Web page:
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Realizing the presence, promise, and power of the Kingdom of God.
Rooted in Christ

Palm Sunday House Inspection

My house shall be called a house of prayer.

“For My house shall be called a house of prayer for all nations.” (Isaiah 56:7, NKJV) 

If this page had a volume control it would be turned up high. Shouts of praise would be deafening as Jesus, riding on a donkey, entered Jerusalem. Messianic expectation had reached a fever pitch. “Hosanna! Blessed is He who comes in the name of the LORD! Blessed is the kingdom of our father David that comes in the name of the Lord! Hosanna in the highest!” (Mark 11:9–10) 

After three and a half years of public ministry in which Jesus had preached the kingdom of God and had foretold His death, the time had arrived. The Son of Man did not come to be served but to serve and to give His life a ransom for many. 

Not only was this the culmination of Jesus’ ministry, it was culmination of covenant promise. The womb of history, pregnant with the promise of God, had come to term. 

God would pour out His mercies on Jew and Gentile, all who will believe. In Jesus Christ, in whom all God’s promises are yes and amen, the redeeming gospel of the kingdom had come. It would begin as a mustard seed and grow to fill the earth. 

Mark tells us that when Jesus entered Jerusalem His first order of business was to go the temple and “look around at all things” (Mark 11:11). The sense was not to sightsee but to inspect. 

Jesus was coming to the climax of His mission whereupon He would accomplish His saving work. The power center for the proclamation of that saving work would be His people. He would charge His church with the task of going into all nations to make disciples, armed with the good news of His victory and reign. 

The question for Jesus in His visit to the Temple was how well God’s house was functioning for the task. What He found was that it was woefully dysfunctional. The leaders had allowed God’s house to become a den of robbers, hijacked for their own interests. They had succumbed to the strategy of the devil put forward by John Bunyan in his book, The Holy War: “Let us but cumber and occupy and amuse Mansoul (the church) sufficiently, and they will make their castle a warehouse for goods instead of a garrison for men of war.”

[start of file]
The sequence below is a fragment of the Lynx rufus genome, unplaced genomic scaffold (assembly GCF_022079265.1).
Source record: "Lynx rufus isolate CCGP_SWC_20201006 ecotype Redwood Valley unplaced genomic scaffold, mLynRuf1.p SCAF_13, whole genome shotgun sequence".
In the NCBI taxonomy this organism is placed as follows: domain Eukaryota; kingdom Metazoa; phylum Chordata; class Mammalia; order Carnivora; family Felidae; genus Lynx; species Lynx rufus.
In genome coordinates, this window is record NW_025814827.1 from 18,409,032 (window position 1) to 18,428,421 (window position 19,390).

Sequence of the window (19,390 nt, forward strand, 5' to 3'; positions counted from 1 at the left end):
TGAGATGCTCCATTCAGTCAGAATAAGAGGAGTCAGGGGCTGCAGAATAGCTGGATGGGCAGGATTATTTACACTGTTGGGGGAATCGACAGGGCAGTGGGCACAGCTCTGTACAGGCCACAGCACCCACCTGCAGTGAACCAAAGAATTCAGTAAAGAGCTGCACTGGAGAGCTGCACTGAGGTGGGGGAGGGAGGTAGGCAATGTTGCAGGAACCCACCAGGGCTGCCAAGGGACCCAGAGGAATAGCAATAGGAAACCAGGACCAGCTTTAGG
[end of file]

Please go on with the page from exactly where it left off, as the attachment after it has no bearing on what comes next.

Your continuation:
When Jesus returned the following day to purge the temple of idolatry and profiteering, He brought rebuke from Jeremiah (Jer. 7:9-11) and reminded them of the call from Isaiah that His Father’s house was to be a house of prayer for the nations (Is. 56:7). 

It is on the winds of the prevailing prayer of God’s people that the gospel would be carried from Jerusalem to Judea and Samaria and to the ends of the earth. The proper functioning of God’s church is integral to the advance of Christ’s kingdom, as Isaiah highlights:

“For My house shall be called a house of prayer for all nations.” The Lord GOD, who gathers the outcasts of Israel, says, “Yet I will gather to him others besides those who are gathered to him.” (Isaiah 56:7–8) 

On this Palm Sunday, we would do well to conduct a house inspection, a maintenance check. Are our churches faithful and functional as a house of prayer for the nations for the extension of the saving rule of Jesus Christ? Or have we commandeered God’s house for our own ends? 

Digging Deeper

  1. How prominent and pervasive is prayer in the life of your local church?
  2. How does the constant hum of prayer in your life and your church body relate to realizing the presence, promise and power of the kingdom of God and His Christ? 

Father, forgive me for my presumption and pride in neglecting my call to pray. Forgive me for not leading the church, my family, and others you given me to influence to seek You and Your kingdom above all things. Work in me the zeal of Jesus for Your house, believing that You use my stuttering supplications to accomplish great things. In Him who comes in the name of the Lord I pray. Amen. 

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Scripture quotations marked NKJV are from The Holy Bible, New King James Version, copyright ©1982 by Thomas Nelson, Inc.  Used by permission.  All rights reserved. Those marked ESV are from The Holy Bible, English Standard Version, copyright ©2001 by Crossway Bibles, a division of Good News Publishers. Used by permission. All rights reserved.

Stan Gale

Stanley D. Gale (MDiv Westminster, DMin Covenant) has pastored churches in Maryland and Pennsylvania for over 30 years. He is the author of several books, including A Vine-Ripened Life: Spiritual Fruitfulness through Abiding in Christ and The Christian’s Creed: Embracing the Apostolic Faith. He has been married to his wife, Linda, since 1975. They have four children and ten grandchildren. He lives in West Chester, Pa.
Books by Stan Gale

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